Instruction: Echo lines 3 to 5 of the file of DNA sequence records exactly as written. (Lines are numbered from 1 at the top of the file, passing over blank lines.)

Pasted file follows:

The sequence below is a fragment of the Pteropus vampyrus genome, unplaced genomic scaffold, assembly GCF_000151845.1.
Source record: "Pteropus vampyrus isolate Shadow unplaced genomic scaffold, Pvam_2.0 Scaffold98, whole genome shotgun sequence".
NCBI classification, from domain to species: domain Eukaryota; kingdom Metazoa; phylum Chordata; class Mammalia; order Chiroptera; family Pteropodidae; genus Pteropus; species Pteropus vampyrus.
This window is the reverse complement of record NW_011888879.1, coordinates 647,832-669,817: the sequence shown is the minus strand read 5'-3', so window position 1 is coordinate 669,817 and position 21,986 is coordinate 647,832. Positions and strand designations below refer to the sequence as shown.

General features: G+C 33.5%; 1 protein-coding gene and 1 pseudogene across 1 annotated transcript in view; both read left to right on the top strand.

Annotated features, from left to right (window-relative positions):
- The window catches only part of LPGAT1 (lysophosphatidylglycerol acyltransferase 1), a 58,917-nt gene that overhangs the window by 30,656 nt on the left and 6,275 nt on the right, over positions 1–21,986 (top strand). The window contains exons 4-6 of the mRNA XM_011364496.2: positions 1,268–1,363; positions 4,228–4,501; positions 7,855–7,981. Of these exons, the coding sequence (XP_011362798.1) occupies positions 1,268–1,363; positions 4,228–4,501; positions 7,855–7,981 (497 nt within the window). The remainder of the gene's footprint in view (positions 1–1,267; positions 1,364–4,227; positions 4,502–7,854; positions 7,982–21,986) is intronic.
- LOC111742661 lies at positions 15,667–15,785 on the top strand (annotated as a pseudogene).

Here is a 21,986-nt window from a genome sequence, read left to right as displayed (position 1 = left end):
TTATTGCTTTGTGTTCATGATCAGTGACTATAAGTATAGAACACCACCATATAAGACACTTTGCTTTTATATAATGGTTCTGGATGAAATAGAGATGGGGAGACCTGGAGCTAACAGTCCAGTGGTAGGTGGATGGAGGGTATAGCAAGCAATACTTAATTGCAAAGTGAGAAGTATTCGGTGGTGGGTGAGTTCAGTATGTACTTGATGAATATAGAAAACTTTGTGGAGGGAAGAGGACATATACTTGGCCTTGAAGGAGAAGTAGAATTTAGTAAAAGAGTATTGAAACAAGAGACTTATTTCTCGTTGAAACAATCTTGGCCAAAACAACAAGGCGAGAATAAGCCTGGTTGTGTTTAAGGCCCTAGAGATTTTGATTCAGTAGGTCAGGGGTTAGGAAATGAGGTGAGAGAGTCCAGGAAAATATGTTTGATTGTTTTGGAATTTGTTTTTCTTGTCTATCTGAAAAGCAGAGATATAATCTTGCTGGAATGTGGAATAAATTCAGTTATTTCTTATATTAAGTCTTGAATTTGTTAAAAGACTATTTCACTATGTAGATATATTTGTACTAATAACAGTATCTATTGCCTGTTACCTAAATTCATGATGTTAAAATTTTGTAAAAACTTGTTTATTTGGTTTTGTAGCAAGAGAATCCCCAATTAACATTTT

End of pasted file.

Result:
NCBI classification, from domain to species: domain Eukaryota; kingdom Metazoa; phylum Chordata; class Mammalia; order Chiroptera; family Pteropodidae; genus Pteropus; species Pteropus vampyrus.
This window is the reverse complement of record NW_011888879.1, coordinates 647,832-669,817: the sequence shown is the minus strand read 5'-3', so window position 1 is coordinate 669,817 and position 21,986 is coordinate 647,832. Positions and strand designations below refer to the sequence as shown.

General features: G+C 33.5%; 1 protein-coding gene and 1 pseudogene across 1 annotated transcript in view; both read left to right on the top strand.